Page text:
Matt Gaetz to Kellyanne Conway over marijuana legalization: 'OK, boomer'

Rep. Matt GaetzMatthew (Matt) GaetzBipartisan senators to hold hearing on 'toxic conservatorships' amid Britney Spears controversy Eric Trump lawyer in New York attorney general's fraud case quits Republicans keep distance from 'Justice for J6' rally MORE (R-Fla.) on CNN on Saturday criticized White House counselor Kellyanne ConwayKellyanne ConwayCook Political Report shifts Virginia governor's race to 'toss-up' Overnight Defense & National Security — Iron Dome funding clears House Sean Spicer, Russ Vought sue Biden over Naval Board removal MORE's previous comments against marijuana regulation.

"For all the folks that talk about the benefits and legalities of marijuana, there are many health professionals and employers increasingly concerned that this is not your grandfather's or your father's marijuana," Conway told CNN's Michael SmerconishMichael SmerconishSean Penn says COVID-19 vaccinations should be mandatory 'like turning your headlights on ... at night' CNN's Smerconish lauds Trump on ,000 relief checks: 'Most effective thing he's done' post election Trump attacks former DHS secretary over criticism of federal crackdown MORE in April. "The TCH components are much stronger."

When Smerconish asked Gaetz what he thought of Conway's comments, Gaetz said, "To my friend Kellyanne Conway, I would say, 'OK, boomer,'" referencing a popular meme on social media used to push back against older generations' criticism of millennials and Generation Z.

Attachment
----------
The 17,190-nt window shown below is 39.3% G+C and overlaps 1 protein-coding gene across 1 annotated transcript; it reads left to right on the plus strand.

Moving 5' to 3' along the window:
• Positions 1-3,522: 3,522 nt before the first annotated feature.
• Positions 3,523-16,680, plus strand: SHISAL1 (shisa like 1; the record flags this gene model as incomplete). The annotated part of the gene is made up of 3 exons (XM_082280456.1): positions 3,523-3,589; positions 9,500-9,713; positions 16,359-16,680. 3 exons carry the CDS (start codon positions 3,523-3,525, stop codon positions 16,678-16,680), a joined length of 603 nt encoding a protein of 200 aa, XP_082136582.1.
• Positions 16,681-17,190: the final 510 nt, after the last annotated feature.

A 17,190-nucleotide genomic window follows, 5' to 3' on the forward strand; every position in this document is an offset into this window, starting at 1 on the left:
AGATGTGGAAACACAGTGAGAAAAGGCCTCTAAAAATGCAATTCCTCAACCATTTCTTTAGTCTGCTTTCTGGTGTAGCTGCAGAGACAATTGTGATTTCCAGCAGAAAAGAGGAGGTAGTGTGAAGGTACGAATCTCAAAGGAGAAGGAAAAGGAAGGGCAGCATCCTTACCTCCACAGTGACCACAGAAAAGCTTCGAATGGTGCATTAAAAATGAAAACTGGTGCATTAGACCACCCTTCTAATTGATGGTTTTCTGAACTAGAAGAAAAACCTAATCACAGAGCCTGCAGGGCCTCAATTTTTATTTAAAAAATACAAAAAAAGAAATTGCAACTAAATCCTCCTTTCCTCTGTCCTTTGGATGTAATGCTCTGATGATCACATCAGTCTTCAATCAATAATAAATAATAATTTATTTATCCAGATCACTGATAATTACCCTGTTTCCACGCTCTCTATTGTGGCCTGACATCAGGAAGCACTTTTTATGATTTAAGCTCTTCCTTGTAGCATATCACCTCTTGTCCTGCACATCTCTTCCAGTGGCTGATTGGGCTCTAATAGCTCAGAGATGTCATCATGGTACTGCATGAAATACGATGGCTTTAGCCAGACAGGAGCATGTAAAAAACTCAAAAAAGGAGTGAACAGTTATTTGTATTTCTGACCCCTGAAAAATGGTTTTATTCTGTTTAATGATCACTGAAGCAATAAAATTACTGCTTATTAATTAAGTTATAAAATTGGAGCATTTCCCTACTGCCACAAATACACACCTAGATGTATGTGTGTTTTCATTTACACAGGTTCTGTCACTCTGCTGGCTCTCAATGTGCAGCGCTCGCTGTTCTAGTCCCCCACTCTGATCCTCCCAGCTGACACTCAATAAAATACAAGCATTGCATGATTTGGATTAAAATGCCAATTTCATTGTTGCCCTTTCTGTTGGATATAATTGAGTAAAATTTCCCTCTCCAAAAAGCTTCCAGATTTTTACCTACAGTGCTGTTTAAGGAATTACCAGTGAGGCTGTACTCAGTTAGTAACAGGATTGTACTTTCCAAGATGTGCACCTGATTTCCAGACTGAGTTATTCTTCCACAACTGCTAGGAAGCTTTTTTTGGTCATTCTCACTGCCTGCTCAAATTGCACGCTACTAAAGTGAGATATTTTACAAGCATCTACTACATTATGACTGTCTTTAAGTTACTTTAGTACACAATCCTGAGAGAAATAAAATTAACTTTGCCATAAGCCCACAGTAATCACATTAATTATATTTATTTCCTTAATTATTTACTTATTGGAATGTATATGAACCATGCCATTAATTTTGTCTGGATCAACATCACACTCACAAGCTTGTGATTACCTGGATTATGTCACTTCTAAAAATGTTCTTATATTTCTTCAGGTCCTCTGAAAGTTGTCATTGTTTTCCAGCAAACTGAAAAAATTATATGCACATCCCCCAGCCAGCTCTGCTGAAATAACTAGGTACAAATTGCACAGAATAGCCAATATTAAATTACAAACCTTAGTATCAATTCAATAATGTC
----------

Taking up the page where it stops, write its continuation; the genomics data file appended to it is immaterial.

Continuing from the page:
Continuing, he said, "That's a very boomer approach to marijuana, for no other reason than it's THC, not TCH, and I think her reflection shows a real ignorance to the science."  

On Wednesday, the House Judiciary Committee, of which Gaetz is a member, passed the Marijuana Opportunity Reinvestment and Expungement (MORE) Act of 2019 by a count of 24-10. 

Under the MORE Act, marijuana would be removed from the Controlled Substances Act, which would federally legalize cannabis across the country. Additionally, past federal cannabis convictions would be expunged. 

The bill would also establish the Cannabis Justice Office, an organization that would, among other things, introduce a 5 percent tax on state-legal cannabis sales.

Marijuana-related businesses, such as dispensaries, would be able to apply for loans and grants through the Small Business Administration.

Moreover, Veterans Affairs doctors would be allowed to prescribe medical marijuana in accordance with individual state cannabis laws. 

The vote marks the first time that a congressional committee has voted in favor of the legalization of marijuana.